…Investors are paying more and more attention to how certain strategies, asset classes or investments perform over shorter and shorter time frames…constantly looking for the best or worst performing sector/smart beta style/ETF/hedge fund/portfolio strategy during the latest two day or even two month sell-off or rebound. That’s not how you build a long-lasting portfolio. [This article discusses] some of the misconceptions about diversification.
The comments above and below are excerpts from an article by Ben Carlson (awealthofcommonsense.com) which has been edited ([ ]) and abridged (…) to provide a faster and easier read.
Since no one really knows how correlations will change and adapt in the future, it makes sense to build a portfolio with several different investment styles and strategies but this idea can be taken too far when you try to account for every single potential risk that exists.
Yes, it’s a good idea to understand how the various pieces of your portfolio generally act when there is turbulence in the markets, but it becomes a problem when you’re constantly window-shopping to try to find the best hedges or diversifiers. Negatively correlated assets sound great in theory, but they also increase the odds of lowering your overall returns. You can’t eat risk-adjusted returns after all. Each individual fund or security you hold is much less important than how all of your investments function together to reduce the overall risk in your portfolio.
Short-term performance numbers tend to miss the main tenets of true diversification.
Diversification is not about:
- Protecting you from terrible days, months or even years in the markets.
- Hedging every single risk or hiccup in the markets.
- Avoiding market volatility.
- Sidestepping every market drawdown.
- Finding strategies that will make you feel like a genius when the broader markets sell-off.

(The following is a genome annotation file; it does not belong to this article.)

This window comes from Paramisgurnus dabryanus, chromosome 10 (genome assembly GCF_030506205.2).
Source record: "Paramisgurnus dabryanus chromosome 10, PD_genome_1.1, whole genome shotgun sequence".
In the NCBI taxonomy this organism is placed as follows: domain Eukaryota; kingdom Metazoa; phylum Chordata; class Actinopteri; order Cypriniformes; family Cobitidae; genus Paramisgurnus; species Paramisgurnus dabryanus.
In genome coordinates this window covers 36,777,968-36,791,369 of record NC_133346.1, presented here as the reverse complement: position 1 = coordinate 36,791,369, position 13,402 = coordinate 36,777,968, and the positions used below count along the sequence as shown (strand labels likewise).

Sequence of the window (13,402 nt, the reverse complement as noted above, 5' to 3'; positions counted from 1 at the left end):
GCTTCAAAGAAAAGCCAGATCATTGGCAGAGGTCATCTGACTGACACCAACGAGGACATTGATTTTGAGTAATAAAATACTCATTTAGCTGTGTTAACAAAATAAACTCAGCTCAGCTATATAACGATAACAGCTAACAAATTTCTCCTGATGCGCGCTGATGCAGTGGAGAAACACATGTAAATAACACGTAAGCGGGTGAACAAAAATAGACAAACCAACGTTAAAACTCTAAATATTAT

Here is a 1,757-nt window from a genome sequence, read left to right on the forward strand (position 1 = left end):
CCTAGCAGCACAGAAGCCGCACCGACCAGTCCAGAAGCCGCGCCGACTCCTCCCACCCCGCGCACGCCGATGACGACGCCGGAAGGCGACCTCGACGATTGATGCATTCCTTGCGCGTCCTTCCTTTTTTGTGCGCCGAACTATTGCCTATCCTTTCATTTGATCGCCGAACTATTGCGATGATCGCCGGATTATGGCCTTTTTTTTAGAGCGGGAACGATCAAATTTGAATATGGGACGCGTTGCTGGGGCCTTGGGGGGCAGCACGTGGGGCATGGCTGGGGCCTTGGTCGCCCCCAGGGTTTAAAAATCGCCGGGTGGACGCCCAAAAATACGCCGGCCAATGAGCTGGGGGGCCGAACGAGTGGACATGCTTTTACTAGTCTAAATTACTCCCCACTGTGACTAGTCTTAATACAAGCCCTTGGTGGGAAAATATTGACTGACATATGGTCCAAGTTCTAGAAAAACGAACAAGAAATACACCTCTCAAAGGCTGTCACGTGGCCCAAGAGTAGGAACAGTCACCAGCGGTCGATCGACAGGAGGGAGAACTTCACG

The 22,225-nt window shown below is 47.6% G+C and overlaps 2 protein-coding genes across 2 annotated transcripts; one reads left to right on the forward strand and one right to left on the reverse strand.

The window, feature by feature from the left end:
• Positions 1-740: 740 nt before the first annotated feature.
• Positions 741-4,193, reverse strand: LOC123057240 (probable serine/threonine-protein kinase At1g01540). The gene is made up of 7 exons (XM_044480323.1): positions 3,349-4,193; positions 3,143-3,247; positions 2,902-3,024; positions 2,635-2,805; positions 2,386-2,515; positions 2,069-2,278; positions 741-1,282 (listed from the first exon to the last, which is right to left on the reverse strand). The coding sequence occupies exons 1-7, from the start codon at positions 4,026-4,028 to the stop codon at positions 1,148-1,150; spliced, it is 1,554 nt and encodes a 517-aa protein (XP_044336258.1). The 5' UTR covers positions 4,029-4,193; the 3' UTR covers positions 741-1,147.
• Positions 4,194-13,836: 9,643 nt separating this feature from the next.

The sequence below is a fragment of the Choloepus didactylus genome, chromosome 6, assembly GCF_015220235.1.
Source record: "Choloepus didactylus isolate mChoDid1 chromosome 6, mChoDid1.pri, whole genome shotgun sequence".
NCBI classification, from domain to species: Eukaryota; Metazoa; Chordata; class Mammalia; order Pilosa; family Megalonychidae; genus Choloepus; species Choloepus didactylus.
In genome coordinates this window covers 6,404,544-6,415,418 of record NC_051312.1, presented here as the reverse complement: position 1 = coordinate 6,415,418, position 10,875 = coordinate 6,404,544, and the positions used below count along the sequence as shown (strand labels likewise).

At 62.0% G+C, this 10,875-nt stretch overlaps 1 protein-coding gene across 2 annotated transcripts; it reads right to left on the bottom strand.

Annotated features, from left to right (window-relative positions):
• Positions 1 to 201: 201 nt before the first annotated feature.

True diversification is about:
- Protecting you from terrible results over long time horizons (the only ones that should matter).
- Spreading your risks.
- Ensuring you can survive severe market disruptions and still be able to achieve your longer-term goals.
- Planning for a wide range of outcomes.
- Managing your investments without knowing how the future will play out.
- Reducing the probability of a large loss, but not completely eliminating risk altogether.
- Not going broke.
- Giving up on home runs to avoid striking out.
There’s no perfect way to completely hedge the downside of the markets while also enjoying all of the upside. Yet that’s what many investors are looking for when building their portfolios or hiring an investment manager.
Diversification isn’t about fully insulating your portfolio in the short term. Diversification can help at times in the short-term, but it’s really a long-term strategy.
They say perfect is the enemy of good. Investors miss out on good results by trying to be perfect. Trying to construct the perfect portfolio for every single market environment is a great way to own a bunch of competing holdings that don’t really get you anywhere. Plus, the ideal portfolio mix and strategy are only going to be known in hindsight.
The hardest part about long-term investing is dealing with the short-term movements in the markets. Diversification can help, but it’s not the be-all, end-all, nor should it be. Investors can’t expect to earn money in the markets if they’re unwilling to accept periodic fluctuations in their holdings.
Diversification works but it’s a strategy best suited for the long-term investor.